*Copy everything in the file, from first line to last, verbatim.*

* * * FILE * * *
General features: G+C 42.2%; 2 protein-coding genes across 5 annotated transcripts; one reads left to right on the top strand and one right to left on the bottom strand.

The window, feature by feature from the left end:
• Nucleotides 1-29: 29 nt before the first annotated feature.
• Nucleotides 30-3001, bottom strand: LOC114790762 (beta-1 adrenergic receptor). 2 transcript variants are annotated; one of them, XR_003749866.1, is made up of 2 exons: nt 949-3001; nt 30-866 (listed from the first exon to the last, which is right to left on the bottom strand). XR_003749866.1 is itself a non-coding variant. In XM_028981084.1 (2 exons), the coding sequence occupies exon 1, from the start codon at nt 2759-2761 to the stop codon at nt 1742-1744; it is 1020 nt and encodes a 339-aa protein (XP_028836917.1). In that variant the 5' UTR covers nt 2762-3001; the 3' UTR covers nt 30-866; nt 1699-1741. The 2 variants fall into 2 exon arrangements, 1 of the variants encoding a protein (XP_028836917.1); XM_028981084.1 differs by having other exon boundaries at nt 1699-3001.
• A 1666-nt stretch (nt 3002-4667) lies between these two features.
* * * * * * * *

General features: G+C 42.2%; 2 protein-coding genes across 5 annotated transcripts; one reads left to right on the top strand and one right to left on the bottom strand.

The window, feature by feature from the left end:
• Nucleotides 1-29: 29 nt before the first annotated feature.
• Nucleotides 30-3001, bottom strand: LOC114790762 (beta-1 adrenergic receptor). 2 transcript variants are annotated; one of them, XR_003749866.1, is made up of 2 exons: nt 949-3001; nt 30-866 (listed from the first exon to the last, which is right to left on the bottom strand). XR_003749866.1 is itself a non-coding variant. In XM_028981084.1 (2 exons), the coding sequence occupies exon 1, from the start codon at nt 2759-2761 to the stop codon at nt 1742-1744; it is 1020 nt and encodes a 339-aa protein (XP_028836917.1). In that variant the 5' UTR covers nt 2762-3001; the 3' UTR covers nt 30-866; nt 1699-1741. The 2 variants fall into 2 exon arrangements, 1 of the variants encoding a protein (XP_028836917.1); XM_028981084.1 differs by having other exon boundaries at nt 1699-3001.
• A 1666-nt stretch (nt 3002-4667) lies between these two features.